One in a series of pieces from WND:
An author who predicted Pope Benedict XVI would be the first pontiff in nearly 600 years to resign is keeping close watch on the conclave of cardinals through the lens of a medieval prophecy that indicates the man they select will be history’s “final pope.”
Tom Horn, co-author of the book “Petrus Romanus: The Final Pope is Here,” told WND he has a list of 10 men among the 115 sequestered in the Sistine Chapel who best fit St. Malachy’s “Prophecy of the Popes,” said to be based on a prophetic vision of the 112 popes following Pope Celestine II, who died in 1144.
As WND reported, Horn and his co-author, Cris Putnam, predicted in their book Benedict would step down last April, and it turns out that April apparently was when Benedict made the historic decision he announced to the world last month.
The article, of course, deliberately obscures the detail that Horn’s “prediction” was not based on scrutinising some ancient manuscript; rather, he took to the internet, where he would have found reports such as this one, from September 2011:
…There is one front page news story that will certainly not go unnoticed: that is, that the Pope is thinking about resigning during the Spring of 2012. Journalist Antonio Socci has confirmed the same in the Italian daily, Libero.
For some reason, WND also fails to mention another book by Horn, which it was promoting back in 2008 and after; this was Nephilim Stargates: The Year 2012 and the Return of the Watchers, in which he explained the “timing of Enoch’s 70 generations and a catastrophic soon return of the Watcher’s offspring”. In 2012 itself, WND recalled – in a piece entitled 2012 Doomsday: It’s Not ust Mayan Claim – that:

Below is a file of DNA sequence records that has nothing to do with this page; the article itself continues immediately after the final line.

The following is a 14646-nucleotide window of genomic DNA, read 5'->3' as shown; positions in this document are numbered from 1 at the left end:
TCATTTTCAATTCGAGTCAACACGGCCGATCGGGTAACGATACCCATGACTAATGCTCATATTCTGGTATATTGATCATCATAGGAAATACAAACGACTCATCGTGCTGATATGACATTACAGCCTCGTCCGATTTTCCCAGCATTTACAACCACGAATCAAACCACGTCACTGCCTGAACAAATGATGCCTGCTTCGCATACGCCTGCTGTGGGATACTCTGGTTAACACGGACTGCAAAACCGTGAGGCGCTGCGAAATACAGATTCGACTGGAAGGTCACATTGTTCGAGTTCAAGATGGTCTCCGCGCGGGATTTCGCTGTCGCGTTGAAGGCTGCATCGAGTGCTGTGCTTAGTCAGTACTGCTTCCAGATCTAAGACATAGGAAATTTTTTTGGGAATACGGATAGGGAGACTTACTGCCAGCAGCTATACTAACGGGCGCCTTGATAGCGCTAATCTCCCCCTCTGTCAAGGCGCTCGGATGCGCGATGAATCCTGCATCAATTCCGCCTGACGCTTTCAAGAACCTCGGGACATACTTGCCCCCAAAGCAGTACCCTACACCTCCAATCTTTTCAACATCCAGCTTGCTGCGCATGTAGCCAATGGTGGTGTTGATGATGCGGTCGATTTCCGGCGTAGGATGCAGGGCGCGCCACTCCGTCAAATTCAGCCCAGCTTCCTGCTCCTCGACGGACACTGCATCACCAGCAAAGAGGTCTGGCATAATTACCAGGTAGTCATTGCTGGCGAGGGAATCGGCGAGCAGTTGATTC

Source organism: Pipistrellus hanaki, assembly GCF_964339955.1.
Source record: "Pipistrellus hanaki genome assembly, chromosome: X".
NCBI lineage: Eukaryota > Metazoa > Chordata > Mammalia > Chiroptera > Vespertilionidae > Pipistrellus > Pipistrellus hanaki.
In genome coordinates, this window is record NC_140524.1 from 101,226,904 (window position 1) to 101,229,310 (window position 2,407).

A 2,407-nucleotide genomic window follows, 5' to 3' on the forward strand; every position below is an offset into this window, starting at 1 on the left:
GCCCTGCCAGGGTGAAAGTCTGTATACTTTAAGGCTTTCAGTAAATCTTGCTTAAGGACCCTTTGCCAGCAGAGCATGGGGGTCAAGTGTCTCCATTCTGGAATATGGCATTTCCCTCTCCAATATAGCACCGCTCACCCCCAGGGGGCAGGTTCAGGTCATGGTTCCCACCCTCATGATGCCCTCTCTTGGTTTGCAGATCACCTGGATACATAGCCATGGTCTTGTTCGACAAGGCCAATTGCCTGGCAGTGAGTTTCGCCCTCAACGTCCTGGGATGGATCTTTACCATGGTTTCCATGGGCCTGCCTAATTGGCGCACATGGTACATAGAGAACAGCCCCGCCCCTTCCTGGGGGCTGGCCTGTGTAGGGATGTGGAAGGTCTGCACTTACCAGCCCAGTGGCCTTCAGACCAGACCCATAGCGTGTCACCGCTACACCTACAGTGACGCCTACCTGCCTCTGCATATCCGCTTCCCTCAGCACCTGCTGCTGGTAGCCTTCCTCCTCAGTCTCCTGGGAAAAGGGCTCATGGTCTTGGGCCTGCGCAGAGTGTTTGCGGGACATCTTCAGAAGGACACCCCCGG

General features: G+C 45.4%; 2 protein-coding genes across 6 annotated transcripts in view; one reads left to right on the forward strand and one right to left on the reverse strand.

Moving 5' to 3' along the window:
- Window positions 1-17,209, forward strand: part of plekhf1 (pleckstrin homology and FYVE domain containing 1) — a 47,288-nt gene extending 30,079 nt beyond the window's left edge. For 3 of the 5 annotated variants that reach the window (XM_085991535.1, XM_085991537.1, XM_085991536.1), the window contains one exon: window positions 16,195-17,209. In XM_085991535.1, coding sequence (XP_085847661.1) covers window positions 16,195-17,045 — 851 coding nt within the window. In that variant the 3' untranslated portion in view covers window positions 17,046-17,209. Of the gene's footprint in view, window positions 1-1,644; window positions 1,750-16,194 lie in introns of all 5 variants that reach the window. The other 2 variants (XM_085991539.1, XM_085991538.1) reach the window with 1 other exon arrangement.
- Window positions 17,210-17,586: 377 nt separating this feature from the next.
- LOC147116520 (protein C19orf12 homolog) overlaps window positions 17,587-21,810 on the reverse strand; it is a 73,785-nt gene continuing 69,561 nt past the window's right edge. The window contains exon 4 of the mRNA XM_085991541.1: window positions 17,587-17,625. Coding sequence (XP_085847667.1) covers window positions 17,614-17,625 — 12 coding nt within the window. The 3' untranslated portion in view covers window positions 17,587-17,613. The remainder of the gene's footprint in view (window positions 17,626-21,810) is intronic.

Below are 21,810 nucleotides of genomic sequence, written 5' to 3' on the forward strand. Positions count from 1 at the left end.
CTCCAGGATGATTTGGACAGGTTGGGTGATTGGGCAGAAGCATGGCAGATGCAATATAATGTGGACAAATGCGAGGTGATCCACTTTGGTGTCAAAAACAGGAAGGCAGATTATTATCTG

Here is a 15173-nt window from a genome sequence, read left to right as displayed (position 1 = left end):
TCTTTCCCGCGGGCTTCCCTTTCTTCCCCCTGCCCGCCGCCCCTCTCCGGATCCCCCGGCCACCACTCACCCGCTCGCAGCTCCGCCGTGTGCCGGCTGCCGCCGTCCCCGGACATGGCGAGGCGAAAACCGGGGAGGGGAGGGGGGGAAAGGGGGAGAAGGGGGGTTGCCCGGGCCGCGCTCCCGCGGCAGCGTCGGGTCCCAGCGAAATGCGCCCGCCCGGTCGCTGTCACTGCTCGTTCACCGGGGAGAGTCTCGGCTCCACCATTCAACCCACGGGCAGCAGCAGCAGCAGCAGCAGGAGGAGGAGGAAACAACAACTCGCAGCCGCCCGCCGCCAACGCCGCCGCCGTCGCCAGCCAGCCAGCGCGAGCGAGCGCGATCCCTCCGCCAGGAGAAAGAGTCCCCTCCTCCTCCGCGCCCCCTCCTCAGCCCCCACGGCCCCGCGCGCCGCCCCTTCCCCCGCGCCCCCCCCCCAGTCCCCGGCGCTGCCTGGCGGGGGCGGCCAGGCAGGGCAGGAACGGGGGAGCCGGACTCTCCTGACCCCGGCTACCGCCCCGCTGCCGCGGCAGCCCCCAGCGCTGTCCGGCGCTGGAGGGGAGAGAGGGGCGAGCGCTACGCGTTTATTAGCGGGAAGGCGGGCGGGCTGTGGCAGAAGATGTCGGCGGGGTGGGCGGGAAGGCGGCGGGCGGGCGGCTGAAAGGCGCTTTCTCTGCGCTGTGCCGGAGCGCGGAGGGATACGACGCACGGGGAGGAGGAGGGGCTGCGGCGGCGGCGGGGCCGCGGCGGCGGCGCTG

Last year [i.e. 2011], WND reported on Tom Horn’s efforts to let everyone to know calendars besides the ancient Mayan one predict the demise of human civilization in 2012, and he claims a demonic plot bringing about the end date could be hiding in plain sight inside the U.S. Capitol.
The “Prophecy of the Popes” first appeared in 1590, although it claims to record a vision received by St Malachy in 1139. According to the story, Malachy was given details about all the future popes, and and the list of 112 popes is now about to reach its end. However, the document consists of obscure mystical titles; there are no actual names or dates, and many commentators note that the “prophecies” referring to the period between 1139 and 1590 are rather more impressive than those given for Popes after the document’s publication.
Hal Lindsey is also an enthusiast, although “Glenn Beck’s End Times Prophet” Joel Richardson, who also writes for WND, dismisses the document as a “proven fraud”. Richardson, of course, would rather we focus on the prospect of an Islamic Anti-Christ.
Meanwhile, Thomas Horn’s “Defender” publisher has a website here; another book by Horn for sale there is Exo-Vaticana: Petrus Romanus, Project L.U.C.I.F.E.R. and the Vatican’s Astonishing Plan for the Arrival of an Alien Savior.
UPDATE: With the election of Pope Francis, WND now adds:
[Horn] also sees significance in Bergoglio naming himself after Francis of Assisi, an Italian, or Roman, priest whose original name was Francesco di Pietro (Peter) di Bernardone, “literally, Peter the Roman.”
What a charlatan. Francis of Assisi’s full name reflects that of his father, Pietro di Bernardone. “Bernardone” itself means “son of Bernard”. Francis’ mother was French and his father did business in France, which is why “Francis” was chosen. Further, Francis of Assisi was never a priest, although he did become a deacon. The notion that Francis’ name could in any way be construed as “Peter the Roman” – thus fitting the pseudo-prophecy’s “Petrus Romanus” name – is ludicrous.
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